Last week at the Final Fantasy 25th Anniversary event here in Tokyo, some of the biggest names in Square Enix talked about the franchise. Square Enix showed off the first material related to Lightning Returns: Final Fantasy XIII and Final Fantasy XIV: A Realm Reborn was put through its paces. Then Hajime Tabata—director of Crisis Core, The Third Birthday, and Final Fantasy Type-0—took the stage. He gave a twelve-minute presentation, detailing Tokimeki Final Fantasy: Suzaku Magic Institution Peristylium: Oh no! I'm in Love With the Crystal's Divine Guardian—a classic style dating sim set in the Type-0 universe.
He showed off the systems, character design, and even gave some insights into the plot and how it related to Type-0. And then, at the end, he announced it was all a fake and everything he'd said in the last 12 minutes was an elaborate hoax—which is really too bad.
I would have played the hell out of that game.
I got into dating sims years ago when I was just learning Japanese. A friend, having recently returned from a semester in Japan, brought Tokimeki Memorial Girl's Side back with her. She and her friends played it constantly, and over the next few weeks I saw their reading and speaking comprehension speed past my own.
So when I went to Japan myself, one of the first things I did was pick up, Tokimeki Memorial 2. In the following weeks my reading and kanji recognition improved dramatically—as I had intended. But I kept on playing because, shockingly, I found myself truly invested in the story. By the time I put it down, I had beaten it in every possible way and was constantly amazed by how emotionally effective the game had been.
Dating sims tend to get a bad rap. After all, on the outside it seems a little pathetic to pretend to have a relationship with a fictional character. But just like any game, you are taking on a role—not who you are but someone you are pretending to be.
So really, dating sims are just another kind of escapist fantasy where instead of being a modern war hero, dragon slayer, or a spaceship captain, you're a person caught up in an epic love story. ...Something the Final Fantasy series has long claimed to have—and really hasn't.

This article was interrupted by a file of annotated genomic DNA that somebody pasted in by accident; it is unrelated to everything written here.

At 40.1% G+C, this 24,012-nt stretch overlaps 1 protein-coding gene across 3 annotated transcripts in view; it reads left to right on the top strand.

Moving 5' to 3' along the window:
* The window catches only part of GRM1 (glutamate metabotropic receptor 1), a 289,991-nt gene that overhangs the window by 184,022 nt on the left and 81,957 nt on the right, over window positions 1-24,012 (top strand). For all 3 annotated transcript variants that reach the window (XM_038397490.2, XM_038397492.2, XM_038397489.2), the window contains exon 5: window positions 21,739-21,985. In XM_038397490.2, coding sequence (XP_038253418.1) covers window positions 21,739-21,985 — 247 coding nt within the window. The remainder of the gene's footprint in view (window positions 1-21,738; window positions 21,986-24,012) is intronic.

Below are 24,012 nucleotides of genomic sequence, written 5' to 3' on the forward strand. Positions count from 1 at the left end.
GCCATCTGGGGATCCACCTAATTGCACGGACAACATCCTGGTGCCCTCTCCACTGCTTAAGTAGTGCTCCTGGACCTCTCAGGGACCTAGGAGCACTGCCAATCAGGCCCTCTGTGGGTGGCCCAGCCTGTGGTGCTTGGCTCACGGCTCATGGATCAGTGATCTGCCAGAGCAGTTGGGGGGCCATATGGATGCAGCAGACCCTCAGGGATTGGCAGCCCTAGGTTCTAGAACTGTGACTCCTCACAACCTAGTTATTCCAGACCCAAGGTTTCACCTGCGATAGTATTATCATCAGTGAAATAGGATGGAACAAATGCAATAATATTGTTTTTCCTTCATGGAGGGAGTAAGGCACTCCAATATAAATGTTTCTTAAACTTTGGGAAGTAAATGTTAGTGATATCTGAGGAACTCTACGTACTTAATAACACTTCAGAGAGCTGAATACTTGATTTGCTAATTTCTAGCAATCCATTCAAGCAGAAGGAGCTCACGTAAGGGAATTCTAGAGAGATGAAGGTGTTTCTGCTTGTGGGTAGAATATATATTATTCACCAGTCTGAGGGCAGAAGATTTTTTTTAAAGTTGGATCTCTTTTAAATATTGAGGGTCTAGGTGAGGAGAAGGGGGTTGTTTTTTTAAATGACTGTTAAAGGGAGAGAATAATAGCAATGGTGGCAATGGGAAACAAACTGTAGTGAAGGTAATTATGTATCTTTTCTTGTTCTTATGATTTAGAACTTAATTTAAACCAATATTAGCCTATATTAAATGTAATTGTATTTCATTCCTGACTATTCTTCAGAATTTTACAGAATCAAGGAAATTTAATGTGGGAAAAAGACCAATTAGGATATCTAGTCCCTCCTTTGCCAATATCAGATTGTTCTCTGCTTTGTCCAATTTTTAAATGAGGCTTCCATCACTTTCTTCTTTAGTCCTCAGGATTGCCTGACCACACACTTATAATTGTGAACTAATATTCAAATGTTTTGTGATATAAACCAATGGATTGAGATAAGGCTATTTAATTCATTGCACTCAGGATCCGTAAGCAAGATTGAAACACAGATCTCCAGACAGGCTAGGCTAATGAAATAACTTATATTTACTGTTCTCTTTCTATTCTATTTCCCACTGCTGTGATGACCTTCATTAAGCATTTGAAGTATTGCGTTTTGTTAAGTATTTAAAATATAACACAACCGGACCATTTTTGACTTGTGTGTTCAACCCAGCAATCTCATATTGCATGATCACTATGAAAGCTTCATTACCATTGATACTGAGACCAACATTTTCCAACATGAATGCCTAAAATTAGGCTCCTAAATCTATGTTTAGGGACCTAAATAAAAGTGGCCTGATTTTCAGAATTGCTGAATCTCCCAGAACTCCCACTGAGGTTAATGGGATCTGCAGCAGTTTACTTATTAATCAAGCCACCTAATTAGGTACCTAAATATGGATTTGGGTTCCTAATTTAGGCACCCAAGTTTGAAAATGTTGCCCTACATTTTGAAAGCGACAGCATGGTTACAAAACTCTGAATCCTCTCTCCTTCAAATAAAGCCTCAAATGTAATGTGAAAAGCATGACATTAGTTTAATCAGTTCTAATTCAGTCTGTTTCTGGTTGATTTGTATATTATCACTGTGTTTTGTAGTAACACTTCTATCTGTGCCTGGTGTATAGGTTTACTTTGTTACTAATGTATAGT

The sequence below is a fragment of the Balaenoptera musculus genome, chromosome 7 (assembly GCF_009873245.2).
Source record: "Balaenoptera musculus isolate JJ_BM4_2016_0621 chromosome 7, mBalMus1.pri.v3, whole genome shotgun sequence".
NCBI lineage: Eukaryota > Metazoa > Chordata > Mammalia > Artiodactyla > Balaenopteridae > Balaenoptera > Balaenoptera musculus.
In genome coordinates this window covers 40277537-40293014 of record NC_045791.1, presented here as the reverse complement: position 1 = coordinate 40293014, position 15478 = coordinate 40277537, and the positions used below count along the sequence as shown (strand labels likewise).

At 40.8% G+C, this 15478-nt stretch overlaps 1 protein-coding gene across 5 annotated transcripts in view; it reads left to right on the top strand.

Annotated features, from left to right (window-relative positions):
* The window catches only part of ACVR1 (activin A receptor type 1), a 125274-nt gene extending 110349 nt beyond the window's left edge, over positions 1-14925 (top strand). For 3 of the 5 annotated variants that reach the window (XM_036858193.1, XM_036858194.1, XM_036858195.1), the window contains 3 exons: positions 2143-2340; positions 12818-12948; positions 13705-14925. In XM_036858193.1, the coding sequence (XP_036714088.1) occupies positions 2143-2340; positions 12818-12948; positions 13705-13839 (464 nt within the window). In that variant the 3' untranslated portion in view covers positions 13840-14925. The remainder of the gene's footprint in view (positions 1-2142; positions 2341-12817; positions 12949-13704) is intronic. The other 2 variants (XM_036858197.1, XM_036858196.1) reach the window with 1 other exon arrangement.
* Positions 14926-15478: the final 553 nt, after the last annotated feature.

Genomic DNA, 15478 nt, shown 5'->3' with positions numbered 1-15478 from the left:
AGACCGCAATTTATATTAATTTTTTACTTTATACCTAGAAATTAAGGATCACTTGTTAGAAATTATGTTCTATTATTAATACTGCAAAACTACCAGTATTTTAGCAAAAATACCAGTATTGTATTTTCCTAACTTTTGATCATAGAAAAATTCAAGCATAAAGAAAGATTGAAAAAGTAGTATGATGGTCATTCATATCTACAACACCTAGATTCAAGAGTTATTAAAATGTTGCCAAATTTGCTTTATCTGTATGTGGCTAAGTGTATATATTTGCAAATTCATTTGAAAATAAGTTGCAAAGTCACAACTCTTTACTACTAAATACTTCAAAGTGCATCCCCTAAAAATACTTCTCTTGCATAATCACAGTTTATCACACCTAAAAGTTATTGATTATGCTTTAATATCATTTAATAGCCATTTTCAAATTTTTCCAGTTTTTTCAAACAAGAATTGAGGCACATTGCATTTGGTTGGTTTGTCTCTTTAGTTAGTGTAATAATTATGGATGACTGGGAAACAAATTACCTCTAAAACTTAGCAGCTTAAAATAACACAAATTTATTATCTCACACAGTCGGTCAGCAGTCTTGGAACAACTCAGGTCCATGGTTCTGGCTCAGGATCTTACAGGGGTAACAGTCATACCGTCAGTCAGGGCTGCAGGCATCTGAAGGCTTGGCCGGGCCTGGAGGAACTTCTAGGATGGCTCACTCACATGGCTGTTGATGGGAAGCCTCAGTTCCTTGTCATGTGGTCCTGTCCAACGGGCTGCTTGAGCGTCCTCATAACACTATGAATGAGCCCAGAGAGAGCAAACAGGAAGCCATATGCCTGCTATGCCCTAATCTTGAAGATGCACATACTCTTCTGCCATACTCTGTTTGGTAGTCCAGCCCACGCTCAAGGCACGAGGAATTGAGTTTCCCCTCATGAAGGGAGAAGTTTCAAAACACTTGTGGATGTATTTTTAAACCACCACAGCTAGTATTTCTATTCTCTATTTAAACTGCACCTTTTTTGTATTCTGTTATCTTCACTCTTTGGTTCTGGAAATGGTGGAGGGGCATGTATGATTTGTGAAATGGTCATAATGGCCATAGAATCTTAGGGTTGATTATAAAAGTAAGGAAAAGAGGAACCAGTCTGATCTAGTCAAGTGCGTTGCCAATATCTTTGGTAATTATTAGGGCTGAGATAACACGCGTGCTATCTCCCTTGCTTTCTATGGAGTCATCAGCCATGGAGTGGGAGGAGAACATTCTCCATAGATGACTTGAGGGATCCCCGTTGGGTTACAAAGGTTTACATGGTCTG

Oh they have attempted the epic love story, many times to varying amounts of success. Remember the "beautiful" story of Cloud and Tifa, where Cloud ignored her and her feelings for the entire game? Or how about Rinoa and Squall: a girl with rebellious daddy issues and a guy whose entire character is summed up by his catchphrase "whatever." The closest thing to an epic love story the series has had was Final Fantasy X with Yuna and Tidus. And even they were an amazingly awkward couple.
But Final Fantasy has always had the building blocks for a great romance, and in no game is this more true than Type-0. Think of it, all the cliches of a modern Japanese romance are right there in the setting: A magical school, a wildly varying cast of students, and a war-torn world just full of tragic character backstories—the dating sim almost writes itself.
And let me tell you, if any world needed a bit of lighthearted love, it was Type-0. Type-0 was just so unbelievably dark and unfathomably tragic that the world has got to have some downtime or it'll collapse in on itself into a void of despair.
So really, a game like the proposed Tokimeki Final Fantasy—a mixture of classic dating sim and modern RPG—could have worked by bringing the love story aspect of Final Fantasy to the forefront. Yet instead of spending their time making the title, they decided to pretend to make it for a joke instead.
And I for one am far more saddened than amused.